Australia's hotel industry has unexpected ally against Airbnb

(Sydney, Australia's business district.)

While investors and developers are looking to build up Australia’s hotel supply to cater to growing demand, other entrepreneurs are taking advantage of the sharing economy and boosting the country’s home-rental supply. 

Deloitte’s "Developments in the Collaborative Economy in New South Wales" report found that Sydney jumped from 10th in the global Airbnb rankings in 2015 to fifth in 2016, with 4,500 listings in the city, making the city one of the top five markets in the world for Airbnb.

The number of properties listed in New South Wales more than doubled in 12 months, from 16,200 in 2015, to 38,000 properties in 2016. Sydney listings have doubled annually over the past five years to more than 15,600 in January 2016. New South Wales now represents more than half of all of Australia’s 60,000 Airbnb listings.

Last year, Airbnb said there were 262,000 inbound guests to Sydney for year-on-year growth of 106 percent.

Australia’s Pipeline

It’s hardly news to say that Australia needs more hotel rooms. According to Tourism Accommodation Australia, as of last month, the country has 228 hotels with 34,702 rooms currently under construction, approved for development or in advanced planning stages across the country’s capital cities.

“Cities such as Perth, Brisbane and Adelaide have been transformed by a substantial number of new hotel openings in the past few years, and Sydney is set to follow suit with $2.3 billion worth of hotel projects already approved and a further $1.9 billion of projects proposed and in advanced stages of planning,” TAA CEO Carol Giuseppi said at the time. “Investor confidence is being supported by federal and state governments’ commitment to major tourism and urban infrastructure projects including new convention centers, airport facilities and tourism precincts.”

Upcoming hotels include Marriott International’s Luxury Collection Hobart, due for completion in 2018, and IHG’s Holiday Inn Sydney Central, scheduled to open in 2020.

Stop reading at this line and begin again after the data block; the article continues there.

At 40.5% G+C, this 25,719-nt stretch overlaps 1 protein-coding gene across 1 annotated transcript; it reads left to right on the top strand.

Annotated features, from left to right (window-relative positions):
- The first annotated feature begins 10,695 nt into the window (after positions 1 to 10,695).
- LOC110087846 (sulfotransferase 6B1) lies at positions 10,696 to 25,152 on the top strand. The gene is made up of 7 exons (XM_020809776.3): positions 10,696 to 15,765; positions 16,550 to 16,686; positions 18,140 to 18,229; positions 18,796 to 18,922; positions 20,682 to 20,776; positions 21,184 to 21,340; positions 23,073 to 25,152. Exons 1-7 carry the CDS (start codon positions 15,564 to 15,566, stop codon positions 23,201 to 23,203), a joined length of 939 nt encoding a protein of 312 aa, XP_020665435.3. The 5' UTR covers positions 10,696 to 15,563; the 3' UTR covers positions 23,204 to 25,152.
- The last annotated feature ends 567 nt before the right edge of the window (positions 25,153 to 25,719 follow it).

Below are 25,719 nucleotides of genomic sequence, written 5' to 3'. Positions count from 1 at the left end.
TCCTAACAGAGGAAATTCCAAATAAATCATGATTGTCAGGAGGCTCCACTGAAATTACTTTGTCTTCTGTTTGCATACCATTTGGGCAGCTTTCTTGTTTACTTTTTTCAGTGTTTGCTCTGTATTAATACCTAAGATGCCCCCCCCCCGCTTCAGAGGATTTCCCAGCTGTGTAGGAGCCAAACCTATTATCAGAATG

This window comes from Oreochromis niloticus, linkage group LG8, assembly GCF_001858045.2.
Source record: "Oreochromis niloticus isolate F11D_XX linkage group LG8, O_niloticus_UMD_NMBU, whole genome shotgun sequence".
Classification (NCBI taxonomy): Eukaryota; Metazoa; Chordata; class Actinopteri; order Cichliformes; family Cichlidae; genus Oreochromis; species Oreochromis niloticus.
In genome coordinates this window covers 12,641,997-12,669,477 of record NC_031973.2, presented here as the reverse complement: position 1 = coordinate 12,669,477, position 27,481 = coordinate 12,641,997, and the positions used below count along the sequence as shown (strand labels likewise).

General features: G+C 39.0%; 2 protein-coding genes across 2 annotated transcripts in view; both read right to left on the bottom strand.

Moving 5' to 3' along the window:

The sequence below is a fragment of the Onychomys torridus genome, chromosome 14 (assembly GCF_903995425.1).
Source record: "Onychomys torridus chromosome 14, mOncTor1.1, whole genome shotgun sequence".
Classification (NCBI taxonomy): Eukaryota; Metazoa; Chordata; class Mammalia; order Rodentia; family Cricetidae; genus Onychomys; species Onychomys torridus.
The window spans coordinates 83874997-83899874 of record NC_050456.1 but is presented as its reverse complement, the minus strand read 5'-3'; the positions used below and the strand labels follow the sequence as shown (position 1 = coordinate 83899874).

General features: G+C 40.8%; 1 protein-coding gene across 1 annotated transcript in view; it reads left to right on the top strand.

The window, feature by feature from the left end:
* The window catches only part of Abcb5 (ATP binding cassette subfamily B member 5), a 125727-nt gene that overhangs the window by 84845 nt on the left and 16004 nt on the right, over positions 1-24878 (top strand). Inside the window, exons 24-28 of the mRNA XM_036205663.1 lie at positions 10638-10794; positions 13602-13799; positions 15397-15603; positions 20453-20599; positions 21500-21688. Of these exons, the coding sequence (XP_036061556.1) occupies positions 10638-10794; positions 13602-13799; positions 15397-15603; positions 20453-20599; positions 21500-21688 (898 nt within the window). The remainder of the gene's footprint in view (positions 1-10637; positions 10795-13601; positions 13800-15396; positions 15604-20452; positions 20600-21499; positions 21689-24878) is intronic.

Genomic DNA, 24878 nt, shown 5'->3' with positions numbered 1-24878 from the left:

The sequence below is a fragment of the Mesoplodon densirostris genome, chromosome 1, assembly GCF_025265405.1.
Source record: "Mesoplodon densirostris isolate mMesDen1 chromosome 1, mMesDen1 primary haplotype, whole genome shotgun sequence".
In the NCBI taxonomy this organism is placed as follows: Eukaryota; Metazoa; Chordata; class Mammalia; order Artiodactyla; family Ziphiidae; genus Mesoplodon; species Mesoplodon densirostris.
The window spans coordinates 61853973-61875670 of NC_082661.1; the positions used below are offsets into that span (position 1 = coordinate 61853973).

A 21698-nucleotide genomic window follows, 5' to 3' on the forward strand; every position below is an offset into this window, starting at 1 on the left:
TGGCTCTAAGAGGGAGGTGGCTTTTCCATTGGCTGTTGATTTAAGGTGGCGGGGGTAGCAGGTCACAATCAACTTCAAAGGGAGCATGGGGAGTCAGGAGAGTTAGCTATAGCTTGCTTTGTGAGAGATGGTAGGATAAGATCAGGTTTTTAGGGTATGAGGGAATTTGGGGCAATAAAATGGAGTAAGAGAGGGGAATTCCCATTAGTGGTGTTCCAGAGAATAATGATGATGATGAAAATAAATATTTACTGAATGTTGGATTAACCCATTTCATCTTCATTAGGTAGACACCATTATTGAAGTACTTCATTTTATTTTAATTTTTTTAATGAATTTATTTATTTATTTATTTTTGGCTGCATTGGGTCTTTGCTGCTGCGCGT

Next Steps

But a lot of these developments are a long way off, and with tourism numbers continuing to rise, more visitors may opt to stay in an apartment than a hotel. 

Australia’s hotel industry may have an unexpected ally in the fight against Airbnb, however: Local Airbnb competitor Stayz—which is owned by online travel agency Expedia—has partnered with Tourism Accommodation Australia to call for caps on the number of nights apartments in inner-city areas can be rented, in ­addition to tougher measures regulating the platform in metropolitan areas including data sharing with authorities and stricter insurance requirements.

Why would a home-sharing service take steps to limit the number of nights visitors can stay in a shared home? Stayz specializes in rentals located outside of metropolitan areas, and would benefit if visitors seeking long-term stays had to look beyond city centers. 

But beyond that, Giuseppi said, TAA is concerned about city-center apartments that are rented out full time, limiting availability for people seeking homes in the city. According to InsideAirbnb, Sydney’s top 10 most successful hosts control more than 800 properties in the city. “These are commercial operators that limit capital city residents from having access to affordable housing,” Giuseppi said.

Earlier this week, the two groups submitted a joint letter to the NSW government outlining concerns about the impact unrestricted short-term rentals have on the traditional rental market and housing affordability in capital cities. The NSW government is expected to hand down new guidelines for short-term rentals across the state next week.

While home-sharing regulation would be a step in the right direction to help city-center hotels, developers and investors should look for any way possible to speed up hotel projects in Australia's urban hubs. The demand is there, but if the hotels don't keep up, visitors will look elsewhere, and hotels will lose the chance to build loyalty and brand awareness.